The Yemeni Art of Capturing a Killer

Monday, July 1, 2013

The security situation in Yemen is deteriorating from bad to worst.While people still have the illusion of safety, it is very obvious that the rule of law in Yemen is almost non-existant. More than ever, Yemenis are clinging to social bonds and tribal affiliations as means of protection. Security check points are dispersed all over the capital Sana'a, however; the past month has been eventful. For example, in the past week alone, Baghdad Street was blocked due to a conflict between a Sheikh (tribesman) and the police (the policeman was killed), another Sheikh took control of the 
Faj 'Attan 

area due to a land dispute (which is still ongoing), an engineer was killed in the Ministry of Justice by an unknown motorcyclist, a group of armed men invaded Souk Shumailah to loot the place, and an Omani diplomat was kidnapped for 12 hours, all in what used to be the safest city in Yemen.

The poster featuring Al-khateeb (left) and Aman (right) reads:  "Caution. There is an Armed Sheikh in the Car. Instructions necessitate you do not overtake the car"

The poster featuring Al-khateeb (left) and Aman (right) reads:

"Caution. There is an Armed Sheikh in the Car. Instructions necessitate you do not overtake the car"

On May 15, 2013, one of the most heinous crimes took place in Sana'a. Two young men Al-Khateeb and Aman, both under the age of 21,were killed in cold blood when they intercepted a tribal wedding motorcade. To this day, no arrests have been made even though the tribe responsible for this crime is identified (to read more on this, click here). Just last week, Aman was buried in Sana'a and the week before, Al-Khateeb was buried in Aden.

When it comes to killings in Yemen, two main factors determine whether justice will be served:

1) Whether the assailant is from a powerful tribe.

2) Whether the deceased is from a powerful tribe.

Unfortunately, in the case of Al-Khateeb and Aman, they were from civilian families and the killer was associated with a powerful tribe. The ultimate let down is that the current government failed to exact justice and stood powerless infront of the force of the tribe. In other murder cases, if the killer is not from a powerful tribe and the deceased from a powerful one, then it is almost certain that justice - if not vengeance - will be served.

At times, the killer and the deceased belong equally powerful tribes. In these situations, families/tribes have to exact their own justice.

Just three days ago, Ahmed from Al-Haimah was killed at Jawlat Al Sayah in Sana'a around 2pm. The killer escaped and the government captured the deceased's acquaintances. They are "suspects" until the actual killer is captured. The killer fled the scene but he left his car behind. Ahmed's cousin speaks with certainty that the police have the killer's identity based on the fact that they have the car's registration numbers. He claims that the investigator on duty is keeping the killer's identity secret because he is from a decent sized tribe from Bani Matar. He said: "the police aren't serious about their search. They are conveniently keeping Ahmed's friends in prison and are scared to confront the killer's tribe. The government is no longer eminent". Using his own connections, a man from a separate investigative unit confirmed that the police have the killer's phone number. Ahmed's family has the killer's home phone but the killer is in hiding. His tribe refuses to be discouraged and vows that Ahmed's blood won't go to waste.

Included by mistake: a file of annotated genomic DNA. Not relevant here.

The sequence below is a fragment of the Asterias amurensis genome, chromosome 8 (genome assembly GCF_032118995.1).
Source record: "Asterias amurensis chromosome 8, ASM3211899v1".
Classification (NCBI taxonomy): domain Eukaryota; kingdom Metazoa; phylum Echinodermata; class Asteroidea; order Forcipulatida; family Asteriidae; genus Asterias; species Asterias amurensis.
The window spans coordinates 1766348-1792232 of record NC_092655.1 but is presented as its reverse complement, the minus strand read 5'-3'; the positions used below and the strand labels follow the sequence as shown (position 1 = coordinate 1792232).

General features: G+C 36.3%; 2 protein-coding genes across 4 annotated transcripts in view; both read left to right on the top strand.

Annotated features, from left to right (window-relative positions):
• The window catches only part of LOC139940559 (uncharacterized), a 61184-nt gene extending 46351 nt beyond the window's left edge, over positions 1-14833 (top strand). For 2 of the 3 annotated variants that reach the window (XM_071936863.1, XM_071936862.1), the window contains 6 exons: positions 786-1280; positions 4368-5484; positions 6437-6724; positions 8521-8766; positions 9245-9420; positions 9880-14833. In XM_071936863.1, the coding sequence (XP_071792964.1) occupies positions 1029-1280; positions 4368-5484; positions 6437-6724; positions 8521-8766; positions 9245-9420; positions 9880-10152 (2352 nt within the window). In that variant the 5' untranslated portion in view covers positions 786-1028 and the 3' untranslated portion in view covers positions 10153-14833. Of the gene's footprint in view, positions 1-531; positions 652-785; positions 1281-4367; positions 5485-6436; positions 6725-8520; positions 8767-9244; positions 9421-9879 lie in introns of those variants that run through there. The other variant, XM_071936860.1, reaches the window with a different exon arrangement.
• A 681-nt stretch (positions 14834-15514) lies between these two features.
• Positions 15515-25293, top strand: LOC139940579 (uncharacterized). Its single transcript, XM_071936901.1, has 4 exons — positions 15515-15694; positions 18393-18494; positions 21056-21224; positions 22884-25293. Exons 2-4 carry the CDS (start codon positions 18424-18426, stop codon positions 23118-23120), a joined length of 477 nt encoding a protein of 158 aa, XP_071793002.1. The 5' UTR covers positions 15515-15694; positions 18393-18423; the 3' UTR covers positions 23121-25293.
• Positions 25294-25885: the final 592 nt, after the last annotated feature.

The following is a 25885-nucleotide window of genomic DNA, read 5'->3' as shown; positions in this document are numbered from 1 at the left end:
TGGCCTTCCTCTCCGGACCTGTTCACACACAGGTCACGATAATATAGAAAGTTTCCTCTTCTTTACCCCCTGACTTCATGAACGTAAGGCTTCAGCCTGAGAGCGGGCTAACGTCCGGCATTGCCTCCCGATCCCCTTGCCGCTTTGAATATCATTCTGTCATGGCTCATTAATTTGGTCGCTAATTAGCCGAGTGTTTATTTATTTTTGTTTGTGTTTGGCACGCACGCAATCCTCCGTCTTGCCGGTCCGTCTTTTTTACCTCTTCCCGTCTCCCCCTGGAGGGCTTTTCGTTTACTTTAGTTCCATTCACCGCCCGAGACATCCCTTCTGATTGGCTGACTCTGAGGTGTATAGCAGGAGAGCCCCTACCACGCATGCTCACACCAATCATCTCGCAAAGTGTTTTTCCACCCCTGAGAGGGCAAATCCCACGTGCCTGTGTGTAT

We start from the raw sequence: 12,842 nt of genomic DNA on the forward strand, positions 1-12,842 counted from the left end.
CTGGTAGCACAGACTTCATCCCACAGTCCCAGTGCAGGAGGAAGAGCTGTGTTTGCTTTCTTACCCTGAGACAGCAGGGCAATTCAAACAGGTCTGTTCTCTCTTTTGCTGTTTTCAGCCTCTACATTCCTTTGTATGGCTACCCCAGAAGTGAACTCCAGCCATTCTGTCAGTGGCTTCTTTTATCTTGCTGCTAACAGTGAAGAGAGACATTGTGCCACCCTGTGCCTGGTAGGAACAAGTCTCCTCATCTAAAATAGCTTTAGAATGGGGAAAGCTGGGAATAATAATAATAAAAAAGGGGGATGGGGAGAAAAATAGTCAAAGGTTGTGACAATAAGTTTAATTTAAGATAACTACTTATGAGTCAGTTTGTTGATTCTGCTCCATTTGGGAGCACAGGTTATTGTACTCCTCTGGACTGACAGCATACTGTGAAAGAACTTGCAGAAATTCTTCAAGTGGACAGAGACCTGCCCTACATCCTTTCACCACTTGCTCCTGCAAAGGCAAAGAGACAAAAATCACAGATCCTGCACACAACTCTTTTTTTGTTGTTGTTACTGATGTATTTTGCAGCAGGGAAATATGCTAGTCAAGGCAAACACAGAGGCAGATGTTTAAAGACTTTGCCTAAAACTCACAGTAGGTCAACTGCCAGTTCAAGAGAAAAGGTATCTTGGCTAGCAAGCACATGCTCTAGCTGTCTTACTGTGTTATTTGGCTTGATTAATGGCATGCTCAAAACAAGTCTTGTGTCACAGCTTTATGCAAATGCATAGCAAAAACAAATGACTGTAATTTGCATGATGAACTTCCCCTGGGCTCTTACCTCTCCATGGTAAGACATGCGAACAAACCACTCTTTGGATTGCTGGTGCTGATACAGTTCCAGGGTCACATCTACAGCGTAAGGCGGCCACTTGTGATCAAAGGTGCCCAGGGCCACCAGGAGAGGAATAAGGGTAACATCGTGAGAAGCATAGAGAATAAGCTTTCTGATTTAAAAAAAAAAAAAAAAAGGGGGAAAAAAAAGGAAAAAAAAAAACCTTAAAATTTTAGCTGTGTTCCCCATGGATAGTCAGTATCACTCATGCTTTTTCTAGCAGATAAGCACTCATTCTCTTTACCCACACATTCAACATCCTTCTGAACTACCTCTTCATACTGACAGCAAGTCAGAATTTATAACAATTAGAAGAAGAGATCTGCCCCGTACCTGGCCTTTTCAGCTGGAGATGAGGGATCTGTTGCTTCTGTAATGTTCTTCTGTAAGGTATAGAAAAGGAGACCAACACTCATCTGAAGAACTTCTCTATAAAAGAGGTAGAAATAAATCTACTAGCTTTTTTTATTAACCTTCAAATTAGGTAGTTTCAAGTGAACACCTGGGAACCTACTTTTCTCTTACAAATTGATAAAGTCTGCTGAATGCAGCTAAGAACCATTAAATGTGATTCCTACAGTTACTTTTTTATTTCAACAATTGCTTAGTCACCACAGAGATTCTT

Over the years, Ahmed's tribe managed to compile an impressive collection of weapons. During Saleh's era, they received their share of weapons but the collection grew bigger during the revolution of 2011. During this time, the tribe retained all smuggled weapons captured on their lands. Today, they have a Kord 12.7, a 14.5 Vladimirov KPV, and RPGs. Furthermore, they control about 35 miles of the Sana'a - Hodaidah travel road. Using their sovereignty, they blocked the travel road for an hour. They stopped aside all cars with army, police and government tags. These cars with the men inside them are now their prisoners. According to tribal tradition, they will feed and care for them. Ahmed's cousin is certain that this tactic will put enough pressure on the government to bring forth the killer. If not, they will just have to create more pressure. Surrendering is not an option. One thing is for sure: they will find the killer.